One game after benching him against a tough right-handed pitcher, manager Clint Hurdle dropped Pedro Alvarez in the batting order from fourth to sixth last night against the Milwaukee Brewers.
Not that it made much difference -- as Francisco Liriano has another meltdown and the Pirates went on to lose, 9-3 -- but it's about time.
Overlooked in the midst of the captivating pennant race in which the Pirates are immersed and the fact he still leads the National League in home runs is this:
Alvarez is stuck in another long-term slump that has turned him from an asset to a liability for the Pirates.
After a breakout first half, which earned him a spot on the National League All-Star team, Alvarez has reverted to the player who has drawn so much criticism during his brief MLB career -- the occasional home run mixed in with too many outs and too many strikeouts.
These are the numbers going into last night's game, in which he was hitless in four at bats with two strikeouts.
First half: .250/.311/.516 -- .827
Second half: .200/.267/.412 -- .679
Those numbers are a clear indication of the declining value of Alvarez.
His OPS is 11th on the Pirates in the second half and that does not include the recently acquired players. He trails, among others, Josh Harrison, the much-criticized Gaby Sanchez and Garrett Jones and the notoriously light-hitting Clint Barmes.
Nor is he holding up his end in home runs, despite still leading the league. His home runs per at bat have dropped from 12.7 in the first half to 21.3 in the second half. His RBIs have dropped from one every 4.9 at bats to one every 7.1.
Alvarez was hurting the Pirates in the No. 4 spot. He held that position because, until recently, Hurdle had few legitimate options. With the acquisitions of Marlon Byrd and Justin Morneau, it was only a matter of time before Alvarez was dropped in the lineup.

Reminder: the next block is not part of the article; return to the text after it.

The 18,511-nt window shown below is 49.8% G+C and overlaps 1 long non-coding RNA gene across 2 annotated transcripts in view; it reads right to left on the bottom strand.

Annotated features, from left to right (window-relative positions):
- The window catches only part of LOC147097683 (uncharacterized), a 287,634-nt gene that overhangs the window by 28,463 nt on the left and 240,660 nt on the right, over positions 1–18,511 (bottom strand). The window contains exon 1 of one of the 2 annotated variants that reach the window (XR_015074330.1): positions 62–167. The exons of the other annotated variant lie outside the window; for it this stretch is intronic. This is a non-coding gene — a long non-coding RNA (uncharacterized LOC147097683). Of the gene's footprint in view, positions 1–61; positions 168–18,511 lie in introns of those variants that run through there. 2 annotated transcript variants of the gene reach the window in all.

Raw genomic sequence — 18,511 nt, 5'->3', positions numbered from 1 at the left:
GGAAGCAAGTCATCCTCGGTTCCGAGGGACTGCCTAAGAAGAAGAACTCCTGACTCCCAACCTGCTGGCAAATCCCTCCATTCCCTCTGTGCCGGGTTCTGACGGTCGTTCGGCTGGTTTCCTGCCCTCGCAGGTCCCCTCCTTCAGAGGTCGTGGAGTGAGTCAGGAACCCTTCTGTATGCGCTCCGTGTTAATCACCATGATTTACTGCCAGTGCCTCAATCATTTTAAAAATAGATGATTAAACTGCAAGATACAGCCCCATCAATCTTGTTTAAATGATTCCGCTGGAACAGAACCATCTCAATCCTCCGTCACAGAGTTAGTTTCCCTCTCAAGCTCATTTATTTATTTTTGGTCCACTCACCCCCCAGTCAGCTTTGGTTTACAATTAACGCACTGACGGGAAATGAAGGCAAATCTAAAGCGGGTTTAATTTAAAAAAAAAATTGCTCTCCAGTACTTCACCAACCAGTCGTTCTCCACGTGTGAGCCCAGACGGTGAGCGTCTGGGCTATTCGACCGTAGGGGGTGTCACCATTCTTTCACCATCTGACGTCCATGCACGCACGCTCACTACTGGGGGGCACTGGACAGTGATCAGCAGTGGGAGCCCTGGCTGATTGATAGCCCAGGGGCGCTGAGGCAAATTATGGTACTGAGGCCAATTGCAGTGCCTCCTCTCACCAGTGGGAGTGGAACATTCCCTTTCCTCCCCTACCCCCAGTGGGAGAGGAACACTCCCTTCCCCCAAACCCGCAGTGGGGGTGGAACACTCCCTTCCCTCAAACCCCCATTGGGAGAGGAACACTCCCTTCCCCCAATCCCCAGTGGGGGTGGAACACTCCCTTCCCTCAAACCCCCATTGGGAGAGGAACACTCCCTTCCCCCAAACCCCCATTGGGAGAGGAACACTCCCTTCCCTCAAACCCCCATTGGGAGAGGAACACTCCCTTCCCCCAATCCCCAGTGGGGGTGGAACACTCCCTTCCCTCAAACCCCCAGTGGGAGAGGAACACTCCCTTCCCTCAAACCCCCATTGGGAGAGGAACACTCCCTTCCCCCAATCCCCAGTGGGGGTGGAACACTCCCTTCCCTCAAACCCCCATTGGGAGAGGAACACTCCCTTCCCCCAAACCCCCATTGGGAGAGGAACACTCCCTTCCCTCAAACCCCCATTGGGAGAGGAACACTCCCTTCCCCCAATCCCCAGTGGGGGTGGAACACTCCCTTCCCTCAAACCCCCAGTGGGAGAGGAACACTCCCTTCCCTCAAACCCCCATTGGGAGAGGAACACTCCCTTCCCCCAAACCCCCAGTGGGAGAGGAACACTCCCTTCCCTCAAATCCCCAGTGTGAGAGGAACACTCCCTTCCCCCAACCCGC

The question to be asked today is this: How soon before he is removed entirely from the batting order?
This is not, of course, to suggest a permanent benching of Alvarez. He has too much potential value to the team for anything that extreme. But considering the way Harrison has been playing in a limited role, maybe he deserves a chance to start for a few days and give Alvarez a chance to sort out his offensive problems.
Harrison has never shown himself to be anything but a fringe major leaguer. But he has upped his game a notch or two this season and is having a particularly effective second half. In limited playing time, 56 at bats, he's hitting .304 with a .500 slugging percentage and an .828 OPS.
Imagine that! Josh Harrison is outslugging Pedro Alvarez.
But it's no laughing matter. Alvarez is vital to the Pirates hopes. It's unlikely they can achieve their goals with him playing in the manner he has for the past seven weeks.
Replacing Alvarez at such a critical juncture in the season -- a three-game series against second-place St. Louis begins tomorrow night -- would seem crazy. But considering how poorly Alvarez has been playing and the magnitude of the series, that might be exactly why he should be given some days off.
After a 1-2-3 first inning, in which he had two strikeouts, Liriano gave the Brewers seven runs on seven hits and two walks in the second and third and was hit hard. He was pinch-hit for in the fourth inning.
Liriano has been two different pitchers in his past seven starts. In four of those starts, he has pitched 31 innings and has a 0.29 ERA. In the other three starts, he pitched 9 1/3 innings and has a 20.25 ERA.
Jason Grilli made his first appearance since July 22. He pitched the eighth inning and allowed one hit while striking out two batters.